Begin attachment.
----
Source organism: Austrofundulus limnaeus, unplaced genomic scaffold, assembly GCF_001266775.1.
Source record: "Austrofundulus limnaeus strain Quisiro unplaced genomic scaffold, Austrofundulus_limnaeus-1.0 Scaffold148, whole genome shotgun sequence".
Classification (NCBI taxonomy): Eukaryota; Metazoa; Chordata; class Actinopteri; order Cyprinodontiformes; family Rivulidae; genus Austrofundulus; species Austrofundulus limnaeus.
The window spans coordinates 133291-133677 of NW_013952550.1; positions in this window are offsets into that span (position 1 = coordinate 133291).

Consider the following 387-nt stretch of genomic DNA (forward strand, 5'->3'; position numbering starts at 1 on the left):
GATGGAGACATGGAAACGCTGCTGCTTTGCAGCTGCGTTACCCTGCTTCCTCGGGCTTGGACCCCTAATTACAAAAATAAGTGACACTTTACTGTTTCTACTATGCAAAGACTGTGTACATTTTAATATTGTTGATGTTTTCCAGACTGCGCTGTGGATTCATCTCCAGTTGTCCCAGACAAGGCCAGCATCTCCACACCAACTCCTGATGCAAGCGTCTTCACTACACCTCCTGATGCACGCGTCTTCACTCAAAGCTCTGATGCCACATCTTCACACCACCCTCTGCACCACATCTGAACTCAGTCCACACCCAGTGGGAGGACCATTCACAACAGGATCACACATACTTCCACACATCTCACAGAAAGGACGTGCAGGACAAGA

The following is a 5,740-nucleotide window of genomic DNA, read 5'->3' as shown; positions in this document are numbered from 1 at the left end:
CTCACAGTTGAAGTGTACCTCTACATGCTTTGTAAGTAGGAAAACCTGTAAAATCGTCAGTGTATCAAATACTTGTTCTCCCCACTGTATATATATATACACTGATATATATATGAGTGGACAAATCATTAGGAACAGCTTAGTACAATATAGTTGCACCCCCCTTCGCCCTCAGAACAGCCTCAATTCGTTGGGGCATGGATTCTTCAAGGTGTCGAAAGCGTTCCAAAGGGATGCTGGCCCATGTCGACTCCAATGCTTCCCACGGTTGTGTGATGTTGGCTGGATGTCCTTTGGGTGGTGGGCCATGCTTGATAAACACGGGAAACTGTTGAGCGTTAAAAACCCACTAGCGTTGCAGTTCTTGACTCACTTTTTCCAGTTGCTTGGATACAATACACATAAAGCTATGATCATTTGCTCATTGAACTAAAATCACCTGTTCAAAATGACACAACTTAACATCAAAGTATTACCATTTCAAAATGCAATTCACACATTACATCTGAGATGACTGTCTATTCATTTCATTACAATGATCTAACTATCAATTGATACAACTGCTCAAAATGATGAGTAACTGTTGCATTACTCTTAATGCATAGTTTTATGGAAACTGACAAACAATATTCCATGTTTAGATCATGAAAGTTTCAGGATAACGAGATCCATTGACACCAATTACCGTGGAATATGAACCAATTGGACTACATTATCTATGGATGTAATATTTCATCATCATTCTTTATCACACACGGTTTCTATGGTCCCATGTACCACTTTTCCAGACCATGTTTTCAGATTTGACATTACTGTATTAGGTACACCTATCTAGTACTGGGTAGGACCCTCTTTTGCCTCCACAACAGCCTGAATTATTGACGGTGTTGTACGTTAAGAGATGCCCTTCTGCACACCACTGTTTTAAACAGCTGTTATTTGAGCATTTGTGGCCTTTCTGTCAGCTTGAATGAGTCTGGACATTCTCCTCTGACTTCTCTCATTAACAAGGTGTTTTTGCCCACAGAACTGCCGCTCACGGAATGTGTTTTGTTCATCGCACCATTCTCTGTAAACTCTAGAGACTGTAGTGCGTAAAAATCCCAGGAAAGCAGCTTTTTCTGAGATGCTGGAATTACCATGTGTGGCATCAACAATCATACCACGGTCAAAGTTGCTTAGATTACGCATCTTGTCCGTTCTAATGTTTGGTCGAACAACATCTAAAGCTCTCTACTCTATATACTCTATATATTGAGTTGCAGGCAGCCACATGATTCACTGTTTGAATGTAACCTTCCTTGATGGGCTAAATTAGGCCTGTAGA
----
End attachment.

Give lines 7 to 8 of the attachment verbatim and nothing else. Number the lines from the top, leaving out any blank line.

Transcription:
The following is a 5,740-nucleotide window of genomic DNA, read 5'->3' as shown; positions in this document are numbered from 1 at the left end:
CTCACAGTTGAAGTGTACCTCTACATGCTTTGTAAGTAGGAAAACCTGTAAAATCGTCAGTGTATCAAATACTTGTTCTCCCCACTGTATATATATATACACTGATATATATATGAGTGGACAAATCATTAGGAACAGCTTAGTACAATATAGTTGCACCCCCCTTCGCCCTCAGAACAGCCTCAATTCGTTGGGGCATGGATTCTTCAAGGTGTCGAAAGCGTTCCAAAGGGATGCTGGCCCATGTCGACTCCAATGCTTCCCACGGTTGTGTGATGTTGGCTGGATGTCCTTTGGGTGGTGGGCCATGCTTGATAAACACGGGAAACTGTTGAGCGTTAAAAACCCACTAGCGTTGCAGTTCTTGACTCACTTTTTCCAGTTGCTTGGATACAATACACATAAAGCTATGATCATTTGCTCATTGAACTAAAATCACCTGTTCAAAATGACACAACTTAACATCAAAGTATTACCATTTCAAAATGCAATTCACACATTACATCTGAGATGACTGTCTATTCATTTCATTACAATGATCTAACTATCAATTGATACAACTGCTCAAAATGATGAGTAACTGTTGCATTACTCTTAATGCATAGTTTTATGGAAACTGACAAACAATATTCCATGTTTAGATCATGAAAGTTTCAGGATAACGAGATCCATTGACACCAATTACCGTGGAATATGAACCAATTGGACTACATTATCTATGGATGTAATATTTCATCATCATTCTTTATCACACACGGTTTCTATGGTCCCATGTACCACTTTTCCAGACCATGTTTTCAGATTTGACATTACTGTATTAGGTACACCTATCTAGTACTGGGTAGGACCCTCTTTTGCCTCCACAACAGCCTGAATTATTGACGGTGTTGTACGTTAAGAGATGCCCTTCTGCACACCACTGTTTTAAACAGCTGTTATTTGAGCATTTGTGGCCTTTCTGTCAGCTTGAATGAGTCTGGACATTCTCCTCTGACTTCTCTCATTAACAAGGTGTTTTTGCCCACAGAACTGCCGCTCACGGAATGTGTTTTGTTCATCGCACCATTCTCTGTAAACTCTAGAGACTGTAGTGCGTAAAAATCCCAGGAAAGCAGCTTTTTCTGAGATGCTGGAATTACCATGTGTGGCATCAACAATCATACCACGGTCAAAGTTGCTTAGATTACGCATCTTGTCCGTTCTAATGTTTGGTCGAACAACATCTAAAGCTCTCTACTCTATATACTCTATATATTGAGTTGCAGGCAGCCACATGATTCACTGTTTGAATGTAACCTTCCTTGATGGGCTAAATTAGGCCTGTAGA